Last week’s lunch was at a place where we could sit outside. But there wasn’t room in the crowded alcove. Were we 5 or 6? I thought 5, others thought 6. Parking was a nightmare. Finally people left so we snatched a table and pulled in another chair. Then the 6th got there and two were going to take a tall table away from the group. That didn’t feel right to some, others were okay with it and others didn’t care one way or the other. Then another table of people left so shuffle, bam, boom, more tables and chairs were shoved around and we were all sitting together. . .just in time for the waitress to dump water all over the table using up every napkin we had. Then my salad dressing carafe decided to tip itself over sending oil and vinegar coursing towards my lap like lava! I snatched my salad bowl and held it under the table edge to catch the drippings before they landed on me. We’re a very classy crowd and not one lunch goes by without belly laughs, strong opinions, the occasional heated discussion, a little bit of gossip, and plans for next week’s lunch. I love these women!

I brought the camera along to the “must be a full-moon (there wasn’t) lunch debacle” and asked to take their picture for the blog and Facebook. Three were okay with it, two opted out and another one is out of town. Okay. That’s fair. That is why I asked. I love that everyone is comfortable enough with each other to be honest. I would never post pictures of someone without their permission, so just picture three more happy faces. You can even put your own in there if you want! Join the cluster of friends.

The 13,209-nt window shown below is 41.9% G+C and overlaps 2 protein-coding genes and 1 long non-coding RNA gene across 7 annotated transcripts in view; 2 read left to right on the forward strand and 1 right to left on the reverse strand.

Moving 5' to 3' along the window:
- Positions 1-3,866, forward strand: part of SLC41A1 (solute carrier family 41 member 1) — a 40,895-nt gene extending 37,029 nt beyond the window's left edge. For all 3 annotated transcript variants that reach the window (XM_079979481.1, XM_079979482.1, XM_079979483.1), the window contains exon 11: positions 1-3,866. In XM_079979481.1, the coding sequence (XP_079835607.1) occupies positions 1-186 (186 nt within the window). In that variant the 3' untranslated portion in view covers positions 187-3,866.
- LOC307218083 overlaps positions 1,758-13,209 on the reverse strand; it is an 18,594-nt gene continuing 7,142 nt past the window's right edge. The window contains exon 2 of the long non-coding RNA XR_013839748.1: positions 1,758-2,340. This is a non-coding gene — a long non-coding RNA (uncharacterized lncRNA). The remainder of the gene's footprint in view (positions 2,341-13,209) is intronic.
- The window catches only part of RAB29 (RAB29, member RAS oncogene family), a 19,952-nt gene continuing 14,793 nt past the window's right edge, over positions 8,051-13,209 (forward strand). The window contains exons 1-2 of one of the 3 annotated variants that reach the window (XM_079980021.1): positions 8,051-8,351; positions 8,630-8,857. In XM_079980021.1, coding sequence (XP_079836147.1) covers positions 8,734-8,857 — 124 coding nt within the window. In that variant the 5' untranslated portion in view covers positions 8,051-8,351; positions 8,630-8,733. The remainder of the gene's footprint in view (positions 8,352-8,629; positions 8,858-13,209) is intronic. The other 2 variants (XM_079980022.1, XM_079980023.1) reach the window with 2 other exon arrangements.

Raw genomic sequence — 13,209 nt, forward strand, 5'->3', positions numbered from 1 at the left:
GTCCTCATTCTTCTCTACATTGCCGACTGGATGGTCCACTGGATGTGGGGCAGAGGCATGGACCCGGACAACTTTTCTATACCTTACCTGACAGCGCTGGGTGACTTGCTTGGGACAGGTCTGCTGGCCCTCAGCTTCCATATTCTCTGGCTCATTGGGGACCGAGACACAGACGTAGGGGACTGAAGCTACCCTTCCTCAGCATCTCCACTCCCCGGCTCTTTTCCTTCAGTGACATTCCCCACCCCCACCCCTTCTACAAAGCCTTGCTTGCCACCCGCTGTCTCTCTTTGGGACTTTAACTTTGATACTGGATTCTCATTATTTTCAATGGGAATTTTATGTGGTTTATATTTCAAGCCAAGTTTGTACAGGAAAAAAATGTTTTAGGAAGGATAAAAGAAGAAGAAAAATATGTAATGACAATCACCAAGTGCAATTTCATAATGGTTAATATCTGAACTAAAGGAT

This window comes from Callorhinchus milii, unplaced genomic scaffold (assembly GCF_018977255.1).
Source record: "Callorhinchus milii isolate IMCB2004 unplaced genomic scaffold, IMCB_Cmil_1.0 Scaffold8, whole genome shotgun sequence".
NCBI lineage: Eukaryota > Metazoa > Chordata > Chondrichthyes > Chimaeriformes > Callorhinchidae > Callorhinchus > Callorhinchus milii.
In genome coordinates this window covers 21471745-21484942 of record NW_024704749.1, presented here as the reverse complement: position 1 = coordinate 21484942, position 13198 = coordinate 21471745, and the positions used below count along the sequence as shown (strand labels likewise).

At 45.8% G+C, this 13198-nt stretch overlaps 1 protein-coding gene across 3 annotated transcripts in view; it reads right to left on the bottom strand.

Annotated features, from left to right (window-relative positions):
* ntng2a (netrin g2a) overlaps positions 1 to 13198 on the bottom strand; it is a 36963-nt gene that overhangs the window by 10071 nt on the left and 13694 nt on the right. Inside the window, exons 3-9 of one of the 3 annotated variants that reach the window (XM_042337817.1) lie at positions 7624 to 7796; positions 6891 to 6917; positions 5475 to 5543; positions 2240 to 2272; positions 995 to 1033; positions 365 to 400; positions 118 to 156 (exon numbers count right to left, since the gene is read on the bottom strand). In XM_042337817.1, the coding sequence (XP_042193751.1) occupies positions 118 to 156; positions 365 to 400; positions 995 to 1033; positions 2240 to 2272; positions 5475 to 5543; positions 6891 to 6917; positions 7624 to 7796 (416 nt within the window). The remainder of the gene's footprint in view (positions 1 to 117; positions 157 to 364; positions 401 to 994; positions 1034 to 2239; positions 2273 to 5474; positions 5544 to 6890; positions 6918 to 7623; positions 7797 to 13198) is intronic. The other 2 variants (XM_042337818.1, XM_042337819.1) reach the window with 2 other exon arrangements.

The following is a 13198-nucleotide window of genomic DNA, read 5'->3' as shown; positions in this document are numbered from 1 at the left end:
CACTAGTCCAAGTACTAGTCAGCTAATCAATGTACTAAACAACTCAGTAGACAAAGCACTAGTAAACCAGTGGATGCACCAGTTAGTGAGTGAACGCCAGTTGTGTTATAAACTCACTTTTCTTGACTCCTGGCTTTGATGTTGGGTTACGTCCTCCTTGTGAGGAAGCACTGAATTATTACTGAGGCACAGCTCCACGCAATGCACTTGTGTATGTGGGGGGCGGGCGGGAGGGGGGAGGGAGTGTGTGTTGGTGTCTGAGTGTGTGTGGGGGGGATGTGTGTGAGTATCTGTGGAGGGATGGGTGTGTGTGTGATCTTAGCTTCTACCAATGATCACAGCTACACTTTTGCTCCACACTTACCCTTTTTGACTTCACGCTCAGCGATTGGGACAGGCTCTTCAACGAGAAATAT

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Clusters of Friends

The Y tea girls
Monday, July 27, 2015
Today I am grateful for clusters of friends. I’m going to be doing a little series on the different clusters of friends I have made. . .some in the last three years. Who says an old dog can’t learn new tricks. . .or make new friends? Probably no one, oh wait, I just did, but I have to be the only one because you are never, ever too old to make new friends.

There are a bunch of women I met when I retired and started going to the morning water aerobics classes at the Harleysville YMCA. It’s hard to carry on a conversation when you are splashing and jumping around like ten-year-olds, but these women like to talk so they soon invited me to join them for “coffee” after class. I put “coffee” in quotes because the sludge that comes out of that machine doesn’t deserve the title without quotes. Now we do tea. I am third on the tea bag. That should tell you something.

The after-water-aerobics-class, bad “coffee”, three-on-a-tea-bag crowd is not always the same. Sometimes it is a huge crowd, sometimes only a few people, but I swear I never leave there without having at least one good ‘ole, from the bottom of your guts belly laugh! Why? Who knows? Over what? Not much. It doesn’t take much. We are like a tag team of stupid talk. Nonsense rules the day.

One day I announced, “I read this article where sniffing rosemary relaxes you.” They waited. . .(I love a compliant audience). . .”But what if rosemary doesn’t want to be sniffed? You could get in a lot of trouble!” Braghhhhhhhh!

And then they were off in a heated discussion about what restaurant was on what road next to whatever down by the old mill on the back of that old highway next to the whatchacallit, you know the barn that sort of fell over but then there was a fire but it didn’t burn down all the way so they made a restaurant out of it but not that restaurant because that restaurant is down the street further and that guy, you know the one, the guy with the limp, well he used to own it but now he doesn’t because he sold it to that woman with the frizzy hair and she made great pies but she couldn’t keep good help in there so she had to sell it too and I have no idea who owns it now!

“Rosemary!” I interject. “Rosemary owns it and when you sniff her you get relaxed.” Braghhhhh! You get the picture.